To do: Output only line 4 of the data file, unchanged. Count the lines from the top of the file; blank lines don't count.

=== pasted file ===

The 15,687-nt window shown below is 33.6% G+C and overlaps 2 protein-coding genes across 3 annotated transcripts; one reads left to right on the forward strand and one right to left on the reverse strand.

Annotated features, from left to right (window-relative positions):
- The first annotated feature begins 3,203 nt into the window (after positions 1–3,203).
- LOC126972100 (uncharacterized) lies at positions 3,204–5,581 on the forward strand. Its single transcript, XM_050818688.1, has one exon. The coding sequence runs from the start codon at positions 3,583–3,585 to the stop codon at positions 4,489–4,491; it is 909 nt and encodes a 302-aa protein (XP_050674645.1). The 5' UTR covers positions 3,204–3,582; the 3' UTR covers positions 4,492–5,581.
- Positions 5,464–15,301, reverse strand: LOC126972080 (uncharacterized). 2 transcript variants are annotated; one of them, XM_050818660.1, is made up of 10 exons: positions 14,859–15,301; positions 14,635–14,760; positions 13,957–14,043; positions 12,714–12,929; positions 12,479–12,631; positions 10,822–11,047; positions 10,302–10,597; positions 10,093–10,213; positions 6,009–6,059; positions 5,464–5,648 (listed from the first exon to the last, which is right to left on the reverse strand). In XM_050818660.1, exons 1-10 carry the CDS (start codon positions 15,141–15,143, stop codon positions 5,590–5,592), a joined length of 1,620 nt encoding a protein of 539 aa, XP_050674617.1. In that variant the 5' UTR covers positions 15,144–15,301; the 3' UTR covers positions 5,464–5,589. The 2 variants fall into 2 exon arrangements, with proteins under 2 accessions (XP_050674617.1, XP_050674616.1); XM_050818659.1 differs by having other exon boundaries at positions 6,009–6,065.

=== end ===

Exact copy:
- LOC126972100 (uncharacterized) lies at positions 3,204–5,581 on the forward strand. Its single transcript, XM_050818688.1, has one exon. The coding sequence runs from the start codon at positions 3,583–3,585 to the stop codon at positions 4,489–4,491; it is 909 nt and encodes a 302-aa protein (XP_050674645.1). The 5' UTR covers positions 3,204–3,582; the 3' UTR covers positions 4,492–5,581.